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Visual Fitness > Introduction

Not surprisingly, given the intensity of a soccer match and the aggressive defensive play, players often lose the ball because of poor judgement about when to pass. Part of this process relates to the visual system and the ability of the player in possession to quickly sight the target while under pressure. (Meir, R. SCJ vol. 27, Aug 2005)

The Visual System
Linked to the proprioceptive centers of the brain, the visual system relies on the body's awareness of it's position in space. These systems provide the player with detailed information about what is going on in 'his or her external and internal environments.' The brain absorbs this information then tries to make sense of it such as the location of teammates, speed and direction that they are moving and where their feet are in relation to an oncoming ball.

The player then uses this information and interprets it in a way that allows him or her to act in the best way, based on experience and learning.
According to researchers at the University of Liverpool and the University of Manchester, an analysis of the players' reactions during a study demonstrated that the experienced players were far better at anticipating final-pass destinations and made significantly quicker responses, compared to their less-experienced counterparts. How were they able to do it? The eye-movement recorder showed that the experienced players conducted a more extensive visual search of the field of play as they watched the match. For one thing, they shifted their gaze from one part of the field to another about 25-per cent more often than their inexperienced peers.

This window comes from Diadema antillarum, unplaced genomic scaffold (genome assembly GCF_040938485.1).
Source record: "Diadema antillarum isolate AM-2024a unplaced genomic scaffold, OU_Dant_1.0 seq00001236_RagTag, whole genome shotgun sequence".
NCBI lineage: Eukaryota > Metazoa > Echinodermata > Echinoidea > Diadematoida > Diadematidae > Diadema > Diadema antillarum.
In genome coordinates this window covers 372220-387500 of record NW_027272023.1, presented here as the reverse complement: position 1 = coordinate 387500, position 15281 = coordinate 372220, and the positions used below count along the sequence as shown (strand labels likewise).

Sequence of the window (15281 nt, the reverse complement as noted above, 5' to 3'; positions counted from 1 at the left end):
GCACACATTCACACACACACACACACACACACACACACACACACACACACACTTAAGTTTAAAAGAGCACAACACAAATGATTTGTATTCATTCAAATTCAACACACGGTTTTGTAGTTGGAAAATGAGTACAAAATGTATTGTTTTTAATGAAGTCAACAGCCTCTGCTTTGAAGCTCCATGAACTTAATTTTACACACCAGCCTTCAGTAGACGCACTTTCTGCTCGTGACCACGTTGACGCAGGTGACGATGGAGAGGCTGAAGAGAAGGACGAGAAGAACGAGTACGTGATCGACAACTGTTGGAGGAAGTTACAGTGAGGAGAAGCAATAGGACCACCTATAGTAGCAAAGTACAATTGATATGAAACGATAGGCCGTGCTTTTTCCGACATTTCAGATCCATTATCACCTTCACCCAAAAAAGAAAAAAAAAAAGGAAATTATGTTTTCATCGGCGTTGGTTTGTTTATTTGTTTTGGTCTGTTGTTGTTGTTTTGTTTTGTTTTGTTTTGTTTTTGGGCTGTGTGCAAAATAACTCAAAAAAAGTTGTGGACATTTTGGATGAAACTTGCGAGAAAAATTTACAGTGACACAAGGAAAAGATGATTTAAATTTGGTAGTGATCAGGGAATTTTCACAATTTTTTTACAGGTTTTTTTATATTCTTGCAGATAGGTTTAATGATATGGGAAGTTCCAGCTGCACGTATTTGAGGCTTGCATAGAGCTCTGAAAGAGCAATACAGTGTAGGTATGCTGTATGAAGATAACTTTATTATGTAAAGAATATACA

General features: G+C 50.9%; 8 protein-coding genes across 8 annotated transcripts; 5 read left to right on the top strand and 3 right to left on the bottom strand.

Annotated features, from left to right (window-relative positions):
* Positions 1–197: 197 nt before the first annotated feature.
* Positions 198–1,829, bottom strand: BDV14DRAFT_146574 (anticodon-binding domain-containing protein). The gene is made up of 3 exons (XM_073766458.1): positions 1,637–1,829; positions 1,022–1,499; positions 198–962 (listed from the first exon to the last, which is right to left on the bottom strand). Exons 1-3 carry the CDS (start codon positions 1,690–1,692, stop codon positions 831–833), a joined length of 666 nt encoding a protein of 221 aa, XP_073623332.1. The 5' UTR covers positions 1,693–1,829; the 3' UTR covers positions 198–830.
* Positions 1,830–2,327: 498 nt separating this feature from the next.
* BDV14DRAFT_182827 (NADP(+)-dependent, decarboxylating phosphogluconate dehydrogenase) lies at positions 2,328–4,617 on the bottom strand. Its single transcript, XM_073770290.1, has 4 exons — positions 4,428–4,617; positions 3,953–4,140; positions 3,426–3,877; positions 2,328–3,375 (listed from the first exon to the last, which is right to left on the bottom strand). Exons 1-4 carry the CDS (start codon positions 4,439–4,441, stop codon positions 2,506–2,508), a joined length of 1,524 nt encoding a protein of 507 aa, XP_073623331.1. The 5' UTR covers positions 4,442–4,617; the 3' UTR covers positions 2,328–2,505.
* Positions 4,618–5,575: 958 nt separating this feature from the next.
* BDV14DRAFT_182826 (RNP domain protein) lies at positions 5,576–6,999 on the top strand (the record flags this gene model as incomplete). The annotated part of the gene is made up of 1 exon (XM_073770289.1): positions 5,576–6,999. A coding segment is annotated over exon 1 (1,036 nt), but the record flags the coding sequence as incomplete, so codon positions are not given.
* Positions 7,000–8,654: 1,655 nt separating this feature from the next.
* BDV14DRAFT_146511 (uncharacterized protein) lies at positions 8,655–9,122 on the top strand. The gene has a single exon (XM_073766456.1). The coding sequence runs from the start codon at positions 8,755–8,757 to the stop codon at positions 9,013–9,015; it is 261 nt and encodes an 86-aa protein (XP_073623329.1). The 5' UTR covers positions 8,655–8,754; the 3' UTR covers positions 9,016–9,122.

Experienced players were also better at discerning relevant portions of the field of play. While inexperienced players fixated on the ball and the player actually passing the ball, experienced players focused on peripheral aspects of play, such as the movements of other players not in close contact with the ball - players who were moving into open areas of the field in which they might eventually receive a strategic pass.

The Liverpool-Manchester scientists recommended that football coaches show game films to their players while stopping the film frequently in order to highlight important 'off-ball' movements. As players learn to stop ball watching' and develop a knack for determining where everyone on the field is going, they will learn to anticipate play development. Then their only task will be to learn to make the right decision about how to stop or assist the ensuing attack on the goal.

 
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FACT FILE
High-quality players survey the field of play for clues about what their opponents will try to do in a manner which varies strikingly from the visual search patterns used by less-experienced performers. ('Visual Search Strategies in Experienced and Inexperienced Soccer Players,' Research Quarterly for Exercise and Sport, vol. 65(2), pp. 127-135, 1994)
TOP TIP
The Liverpool-Manchester scientists recommended that football coaches show game films to their players while stopping the film frequently in order to highlight important 'off-ball' movements